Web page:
Almanac Sport: Geelong’s Sports Museum opens in June

 

Geelong’s Sports Museum opens in June

 

As the second city in Victoria, it is appropriate that Geelong opens the second multi-sports museum in the state this month. A long period of planning and preparation has gone into this innovative enterprise that forms part of the newly reconstructed Kardinia Park stadium and sports complex. It is located at the city end of the ground and forms part of the entry to the building so spectators can add a visit to their arrival or departure for games in summer or winter. Schools and other parties can easily access the museum and there is plenty of car parking for visitors.

 

The exhibitions planned for the museum exploit the latest modern technology and artistic creativity. The displays are capable of being changed and/or rotated so that repeat visits will be encouraged as there will be something new for patrons to encounter. Interactive displays will encourage visitors to become physically involved in the experience and  able to modify the material to suit their interests and add to their knowledge.

 

Though football and cricket form a key part of the experience a whole range of sports are involved, and their histories can be explored from the middle of the nineteenth century to the present day, with even hints about the future possible. Geelong’s many indigenous sports men and women are recognised including superstars like Cadel Evans and John Landy. Among the elite women recognised are Simone McKinnis in netball, Bev Francis, bodybuilding and Jessica Gallagher, paralympic cycling. Visitors will find many others whose names are less well known or remembered today.

 

Indigenous sports stars include Poorne Yarriworri, known better by his European given name of Albert ‘Pompey’ Austin who had a single game for Geelong football club against Melbourne in 1872. He was a top hurdler and all-round athlete, cricketer, probably a boxer and rode his own horse to victory in a race. The next Indigenous players to turn out in the Victorian Football League did not do so until the inter-war years when Alf Egan and Doug (later Sir Douglas) Nicholls played for Carlton and Fitzroy respectively.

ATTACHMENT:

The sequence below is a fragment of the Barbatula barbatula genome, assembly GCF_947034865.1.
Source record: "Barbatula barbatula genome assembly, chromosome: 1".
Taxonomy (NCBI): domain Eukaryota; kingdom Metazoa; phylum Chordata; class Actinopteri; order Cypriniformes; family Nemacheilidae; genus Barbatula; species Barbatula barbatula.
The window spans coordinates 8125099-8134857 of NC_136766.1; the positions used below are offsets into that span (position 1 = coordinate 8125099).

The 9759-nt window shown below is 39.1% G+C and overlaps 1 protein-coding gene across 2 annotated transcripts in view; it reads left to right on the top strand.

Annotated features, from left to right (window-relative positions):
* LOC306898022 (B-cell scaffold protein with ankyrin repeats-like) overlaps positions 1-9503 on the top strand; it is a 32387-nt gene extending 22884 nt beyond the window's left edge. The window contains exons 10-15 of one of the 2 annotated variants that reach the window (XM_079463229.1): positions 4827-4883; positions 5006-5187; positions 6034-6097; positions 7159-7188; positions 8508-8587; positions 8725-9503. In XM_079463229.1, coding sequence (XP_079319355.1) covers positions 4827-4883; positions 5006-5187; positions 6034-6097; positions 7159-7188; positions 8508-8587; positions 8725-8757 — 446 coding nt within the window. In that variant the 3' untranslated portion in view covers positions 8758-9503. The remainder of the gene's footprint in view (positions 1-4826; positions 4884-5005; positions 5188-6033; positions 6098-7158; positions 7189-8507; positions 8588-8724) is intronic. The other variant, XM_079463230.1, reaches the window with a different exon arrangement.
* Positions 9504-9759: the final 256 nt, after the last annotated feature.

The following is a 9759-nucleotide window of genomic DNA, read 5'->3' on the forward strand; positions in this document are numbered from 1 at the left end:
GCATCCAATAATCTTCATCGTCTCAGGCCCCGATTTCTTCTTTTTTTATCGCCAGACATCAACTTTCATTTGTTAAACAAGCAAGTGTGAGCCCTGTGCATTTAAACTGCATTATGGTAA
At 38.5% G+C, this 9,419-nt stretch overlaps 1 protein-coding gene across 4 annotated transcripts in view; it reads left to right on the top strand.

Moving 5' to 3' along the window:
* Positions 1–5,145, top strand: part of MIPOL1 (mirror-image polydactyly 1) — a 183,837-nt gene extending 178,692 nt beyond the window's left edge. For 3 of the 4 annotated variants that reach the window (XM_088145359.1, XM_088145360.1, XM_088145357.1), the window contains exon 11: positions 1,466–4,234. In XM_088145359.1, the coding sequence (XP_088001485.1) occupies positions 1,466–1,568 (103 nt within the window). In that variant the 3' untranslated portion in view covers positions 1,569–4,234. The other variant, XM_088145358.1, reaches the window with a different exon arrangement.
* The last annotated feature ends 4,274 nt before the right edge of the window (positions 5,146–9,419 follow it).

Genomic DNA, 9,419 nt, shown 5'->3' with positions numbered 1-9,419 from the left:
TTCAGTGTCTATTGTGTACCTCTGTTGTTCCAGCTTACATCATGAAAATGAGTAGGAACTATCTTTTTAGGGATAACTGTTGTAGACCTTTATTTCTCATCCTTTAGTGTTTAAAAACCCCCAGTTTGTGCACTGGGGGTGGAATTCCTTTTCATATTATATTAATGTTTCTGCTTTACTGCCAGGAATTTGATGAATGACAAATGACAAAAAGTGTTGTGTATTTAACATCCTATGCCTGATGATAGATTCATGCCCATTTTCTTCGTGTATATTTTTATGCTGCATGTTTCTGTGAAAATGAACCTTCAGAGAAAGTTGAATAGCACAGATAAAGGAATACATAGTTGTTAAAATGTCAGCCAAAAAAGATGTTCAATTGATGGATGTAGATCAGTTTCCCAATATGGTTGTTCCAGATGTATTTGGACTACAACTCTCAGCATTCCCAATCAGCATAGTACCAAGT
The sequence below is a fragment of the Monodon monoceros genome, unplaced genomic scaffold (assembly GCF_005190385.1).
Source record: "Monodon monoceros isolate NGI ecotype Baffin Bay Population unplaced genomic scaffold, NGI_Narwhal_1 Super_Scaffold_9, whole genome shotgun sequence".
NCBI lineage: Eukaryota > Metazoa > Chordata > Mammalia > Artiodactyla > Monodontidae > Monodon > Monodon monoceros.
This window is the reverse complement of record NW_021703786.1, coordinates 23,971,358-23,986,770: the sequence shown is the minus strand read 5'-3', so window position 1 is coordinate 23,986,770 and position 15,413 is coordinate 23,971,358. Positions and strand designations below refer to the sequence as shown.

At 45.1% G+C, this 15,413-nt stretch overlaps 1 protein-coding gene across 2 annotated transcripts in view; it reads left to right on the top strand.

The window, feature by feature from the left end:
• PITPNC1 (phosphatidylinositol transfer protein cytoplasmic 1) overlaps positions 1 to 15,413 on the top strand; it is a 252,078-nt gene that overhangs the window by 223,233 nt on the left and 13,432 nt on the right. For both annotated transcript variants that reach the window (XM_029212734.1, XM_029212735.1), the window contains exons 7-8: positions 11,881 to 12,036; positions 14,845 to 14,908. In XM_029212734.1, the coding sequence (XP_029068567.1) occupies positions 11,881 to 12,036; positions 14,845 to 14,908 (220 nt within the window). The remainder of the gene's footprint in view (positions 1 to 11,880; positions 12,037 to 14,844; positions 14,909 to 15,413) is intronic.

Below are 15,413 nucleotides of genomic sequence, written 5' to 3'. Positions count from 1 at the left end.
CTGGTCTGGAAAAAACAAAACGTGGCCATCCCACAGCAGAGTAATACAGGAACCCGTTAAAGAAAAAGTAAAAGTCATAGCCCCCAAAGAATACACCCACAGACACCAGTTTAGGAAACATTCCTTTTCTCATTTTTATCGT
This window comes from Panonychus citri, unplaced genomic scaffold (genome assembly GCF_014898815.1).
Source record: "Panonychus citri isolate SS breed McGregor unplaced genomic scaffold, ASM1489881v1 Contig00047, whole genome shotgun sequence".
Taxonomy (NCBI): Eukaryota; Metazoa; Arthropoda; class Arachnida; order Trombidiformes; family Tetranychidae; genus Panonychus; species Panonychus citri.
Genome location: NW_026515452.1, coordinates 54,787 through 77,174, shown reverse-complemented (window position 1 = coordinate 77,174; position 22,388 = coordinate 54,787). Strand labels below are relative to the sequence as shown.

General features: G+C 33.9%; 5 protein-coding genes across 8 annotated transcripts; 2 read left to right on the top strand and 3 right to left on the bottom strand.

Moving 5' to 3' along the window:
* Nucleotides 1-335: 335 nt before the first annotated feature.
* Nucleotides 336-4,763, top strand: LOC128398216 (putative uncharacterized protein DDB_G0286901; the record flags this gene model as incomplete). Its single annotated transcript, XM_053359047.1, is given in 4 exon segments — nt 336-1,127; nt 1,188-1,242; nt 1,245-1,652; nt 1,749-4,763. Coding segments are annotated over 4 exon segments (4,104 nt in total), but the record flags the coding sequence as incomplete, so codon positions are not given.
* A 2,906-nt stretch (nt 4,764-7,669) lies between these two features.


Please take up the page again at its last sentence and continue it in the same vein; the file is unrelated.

Another 19th century Indigenous athlete was Dan Nan Nook who appeared at the Communn na Feinne’s Highland Games in 1860.[1] He won a foot race that year and came second in another and in the long jump and is recognised in a display at the Sports Museum and by a children’s playground in St Leonards. Dan Nan Nook died in 1870. He had no children.

 

 

Communn na Feinne’s medal. Museum of Victoria.

 

At the Comunn na Feine Highland Games in 1878 the successful appearance of yet another Indigenous athlete was reported.

 

In the foot races, the Advertiser reported that, “a blackman’ (sic) E. McKinnon, who resides in the Barrabool Hills won the Handicap 300 yards Flat race. In his stature and also in his style of running, he resembles very much the well-known Pompey, but is, if anything, of heavier build”. McKinnon showed this win was no fluke when he went on to win the hurdle prize with comparative ease, even though penalized one yard for a false start.[2]

 

So now we know of at least three first class Indigenous athletes competing in and around Geelong in the second half of the nineteenth century.

 

 

 

[1]                Kerry Cardell, Cliff Cummin & Robert Bakker, Commun na Feinne, 1856-1946: More than a Pub Name, Peter Diggins, 2018, pp. 24–26. The authors quote his Aboriginal name as Coighcoighquhohoaghm, but are unsure where this came from and whether this might be an attempt to render his name as spoken into English.

 

[2]                Cardell et al. Commun na Feinne, p. 142.

 

 

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Comments

  1. Colin Ritchie says

    I was not aware of this development Roy but it will obviously be a fantastic asset, I look forward to visiting once opened.

  2. Bernard Whimpress says

    Thanks for this Roy and lovely to see the breadth of scope with the collection. Also that a museum is afforded a place and space as most sports grounds invariably put primary emphasis on catering and gymnasiums. I should know as I faced an ultimately losing battle after being curator of the ADelaide Oval Museum from 1994-2009. I continued to curate four more exhibitions at the ground (2010-17) but the museum disappeared and there is no overall interpretation of the multiple uses of the ground although I have pulled some of this together in my 2022 book, Adelaide Oval 1865-1939: A History.

  3. Thank you Roy for informing us of a new multi sports museum in Geelong and where more appropriate than at Kardinia Park..
    Great to see indigenous sports stars included.
    I hope Tom Wills, given his connections to Geelong and for pioneering Australian Football is suitably
    recognised.
    Also, the champion cyclist Russell Mockridge.

  4. The Cleaner says

    Readers!

  5. The Cleaner says

    Redders !

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